Correcting power factor - worked example


An ac motor is connected to the supply of 230V(rms) and found to be causing an issue with the power factor of the supply. This will incur charges and require heavier switch gear to cope with the current. Your job as an electrical engineer is to determine the value of power factor correction capacitor required to improve the power factor.

When the coil is connected to an AC supply the current is measured as 6 Amps.

From this we can work out the impedance:

The coil is then connected to a DC supply of 230V.

From this we can work out the resistance of the coil:

Calculating Inductive Reactance

The equivalent circuit of the coil can therefore be drawn as shown below. We know the resistance and impedance of the circuit but we don’t yet know the inductive reactance of the coil:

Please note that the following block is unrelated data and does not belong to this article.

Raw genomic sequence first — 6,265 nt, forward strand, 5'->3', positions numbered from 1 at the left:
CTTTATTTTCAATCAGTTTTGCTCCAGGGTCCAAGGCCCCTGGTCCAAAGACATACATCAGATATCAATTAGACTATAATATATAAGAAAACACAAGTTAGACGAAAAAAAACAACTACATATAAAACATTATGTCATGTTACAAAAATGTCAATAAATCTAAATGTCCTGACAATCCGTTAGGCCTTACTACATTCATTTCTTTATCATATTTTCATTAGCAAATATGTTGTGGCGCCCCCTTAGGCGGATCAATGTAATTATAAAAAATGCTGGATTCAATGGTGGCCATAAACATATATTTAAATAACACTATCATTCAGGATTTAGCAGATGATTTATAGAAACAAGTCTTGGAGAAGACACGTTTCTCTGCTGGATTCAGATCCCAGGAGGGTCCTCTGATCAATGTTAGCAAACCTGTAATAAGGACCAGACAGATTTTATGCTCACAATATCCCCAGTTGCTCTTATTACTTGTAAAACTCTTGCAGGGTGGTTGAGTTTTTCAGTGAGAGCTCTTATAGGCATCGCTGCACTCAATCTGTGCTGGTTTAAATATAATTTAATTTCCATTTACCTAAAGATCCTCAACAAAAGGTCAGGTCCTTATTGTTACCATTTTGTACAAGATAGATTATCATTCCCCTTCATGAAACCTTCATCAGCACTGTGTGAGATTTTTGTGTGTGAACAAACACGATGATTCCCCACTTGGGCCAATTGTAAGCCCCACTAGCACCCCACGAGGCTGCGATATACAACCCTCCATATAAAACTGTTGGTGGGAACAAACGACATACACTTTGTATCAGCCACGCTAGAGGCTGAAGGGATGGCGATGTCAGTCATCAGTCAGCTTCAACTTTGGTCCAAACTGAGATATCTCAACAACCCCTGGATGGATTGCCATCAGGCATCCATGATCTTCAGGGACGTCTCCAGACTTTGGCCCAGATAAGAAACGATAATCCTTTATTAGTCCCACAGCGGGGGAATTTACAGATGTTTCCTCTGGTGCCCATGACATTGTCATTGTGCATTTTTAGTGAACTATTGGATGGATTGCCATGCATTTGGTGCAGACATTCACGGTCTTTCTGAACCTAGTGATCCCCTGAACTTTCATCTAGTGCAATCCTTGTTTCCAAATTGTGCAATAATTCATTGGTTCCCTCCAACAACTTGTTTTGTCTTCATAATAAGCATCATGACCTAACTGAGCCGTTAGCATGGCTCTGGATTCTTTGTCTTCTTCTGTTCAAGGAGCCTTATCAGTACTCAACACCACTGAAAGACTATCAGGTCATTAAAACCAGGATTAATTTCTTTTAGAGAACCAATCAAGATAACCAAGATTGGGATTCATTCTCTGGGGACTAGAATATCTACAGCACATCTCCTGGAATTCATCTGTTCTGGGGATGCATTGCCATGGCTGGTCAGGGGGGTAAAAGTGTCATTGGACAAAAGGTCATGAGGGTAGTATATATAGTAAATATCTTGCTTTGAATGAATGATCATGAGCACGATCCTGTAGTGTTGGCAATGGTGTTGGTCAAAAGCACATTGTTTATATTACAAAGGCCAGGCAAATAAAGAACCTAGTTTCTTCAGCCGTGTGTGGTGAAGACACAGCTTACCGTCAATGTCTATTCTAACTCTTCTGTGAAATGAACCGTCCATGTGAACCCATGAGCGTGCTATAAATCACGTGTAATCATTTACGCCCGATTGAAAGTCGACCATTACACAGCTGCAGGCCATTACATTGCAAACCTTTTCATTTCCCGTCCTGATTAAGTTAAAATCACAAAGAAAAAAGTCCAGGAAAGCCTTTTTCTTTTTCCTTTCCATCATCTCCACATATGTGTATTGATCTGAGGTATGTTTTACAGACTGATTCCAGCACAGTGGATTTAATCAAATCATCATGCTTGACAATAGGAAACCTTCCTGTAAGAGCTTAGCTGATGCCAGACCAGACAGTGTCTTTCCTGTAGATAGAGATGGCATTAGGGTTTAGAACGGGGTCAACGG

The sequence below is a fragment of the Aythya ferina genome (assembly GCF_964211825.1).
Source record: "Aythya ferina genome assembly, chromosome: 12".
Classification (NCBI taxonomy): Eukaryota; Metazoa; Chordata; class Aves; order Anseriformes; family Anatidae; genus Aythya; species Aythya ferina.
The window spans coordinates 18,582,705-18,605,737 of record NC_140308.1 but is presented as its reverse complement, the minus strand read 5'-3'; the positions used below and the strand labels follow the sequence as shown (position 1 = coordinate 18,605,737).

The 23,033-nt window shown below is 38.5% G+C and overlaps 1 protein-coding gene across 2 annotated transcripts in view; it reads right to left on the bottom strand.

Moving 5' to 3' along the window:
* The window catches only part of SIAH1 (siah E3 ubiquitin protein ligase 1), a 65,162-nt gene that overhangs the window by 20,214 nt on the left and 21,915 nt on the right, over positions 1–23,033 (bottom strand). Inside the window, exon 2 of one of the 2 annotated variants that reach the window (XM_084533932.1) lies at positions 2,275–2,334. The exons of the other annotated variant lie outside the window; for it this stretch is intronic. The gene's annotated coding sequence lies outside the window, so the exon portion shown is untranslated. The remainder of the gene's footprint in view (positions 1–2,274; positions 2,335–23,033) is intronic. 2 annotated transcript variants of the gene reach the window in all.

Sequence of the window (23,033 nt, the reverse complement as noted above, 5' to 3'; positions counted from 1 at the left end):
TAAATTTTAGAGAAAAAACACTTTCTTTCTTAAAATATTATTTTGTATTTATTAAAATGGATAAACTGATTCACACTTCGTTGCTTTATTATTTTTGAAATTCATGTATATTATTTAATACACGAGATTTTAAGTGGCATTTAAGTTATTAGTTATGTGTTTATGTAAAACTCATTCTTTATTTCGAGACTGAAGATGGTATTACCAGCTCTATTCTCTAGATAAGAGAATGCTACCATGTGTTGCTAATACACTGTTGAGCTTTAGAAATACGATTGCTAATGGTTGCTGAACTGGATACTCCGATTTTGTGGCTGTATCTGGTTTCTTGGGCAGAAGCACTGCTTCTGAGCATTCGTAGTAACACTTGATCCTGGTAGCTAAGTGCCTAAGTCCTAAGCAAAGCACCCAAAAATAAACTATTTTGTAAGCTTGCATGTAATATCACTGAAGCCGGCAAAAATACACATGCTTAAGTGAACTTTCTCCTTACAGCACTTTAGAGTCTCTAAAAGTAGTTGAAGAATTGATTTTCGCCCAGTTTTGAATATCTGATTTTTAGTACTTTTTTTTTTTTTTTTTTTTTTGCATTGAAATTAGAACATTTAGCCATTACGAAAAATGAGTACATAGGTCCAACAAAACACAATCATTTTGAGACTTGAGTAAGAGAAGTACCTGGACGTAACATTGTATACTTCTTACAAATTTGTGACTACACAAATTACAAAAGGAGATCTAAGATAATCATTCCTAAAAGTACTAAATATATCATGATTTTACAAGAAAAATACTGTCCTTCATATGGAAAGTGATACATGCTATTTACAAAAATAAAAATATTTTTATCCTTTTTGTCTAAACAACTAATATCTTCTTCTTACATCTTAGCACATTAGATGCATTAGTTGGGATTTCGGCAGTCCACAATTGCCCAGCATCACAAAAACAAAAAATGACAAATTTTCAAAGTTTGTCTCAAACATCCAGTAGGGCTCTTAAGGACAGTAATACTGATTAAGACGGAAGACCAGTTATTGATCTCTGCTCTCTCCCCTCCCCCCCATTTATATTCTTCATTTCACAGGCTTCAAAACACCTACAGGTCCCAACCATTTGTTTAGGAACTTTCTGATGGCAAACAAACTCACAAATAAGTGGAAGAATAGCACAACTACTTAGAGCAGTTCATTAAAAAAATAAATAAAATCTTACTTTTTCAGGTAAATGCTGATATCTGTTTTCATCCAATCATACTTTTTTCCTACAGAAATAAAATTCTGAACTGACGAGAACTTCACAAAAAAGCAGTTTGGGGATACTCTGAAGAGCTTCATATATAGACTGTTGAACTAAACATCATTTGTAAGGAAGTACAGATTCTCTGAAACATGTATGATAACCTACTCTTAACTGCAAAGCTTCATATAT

Calculating the power factor of the coil

This can be done in two ways: by drawing an impedance triangle to scale or by calculation

Selecting a capacitor value

In an inductive load the current lags the voltage by 90 degrees, but in a capacitive load, the current leads the voltage. Because of this it is possible to correct the power factor by bringing the current back into phase with the voltage. The load will then effectively be purely resistive.

A capacitor is connected in parallel with the coil and must have the same reactance as the inductor, ie XC should be the same as XL.

The formula below proves how the capacitor makes the load purely resistive.

To calculate the capacitance required we must rearrange the formula:

The circuit below shows the capacitor added to the circuit to correct the power factor. For a challenge you could prove that the power factor is now unity.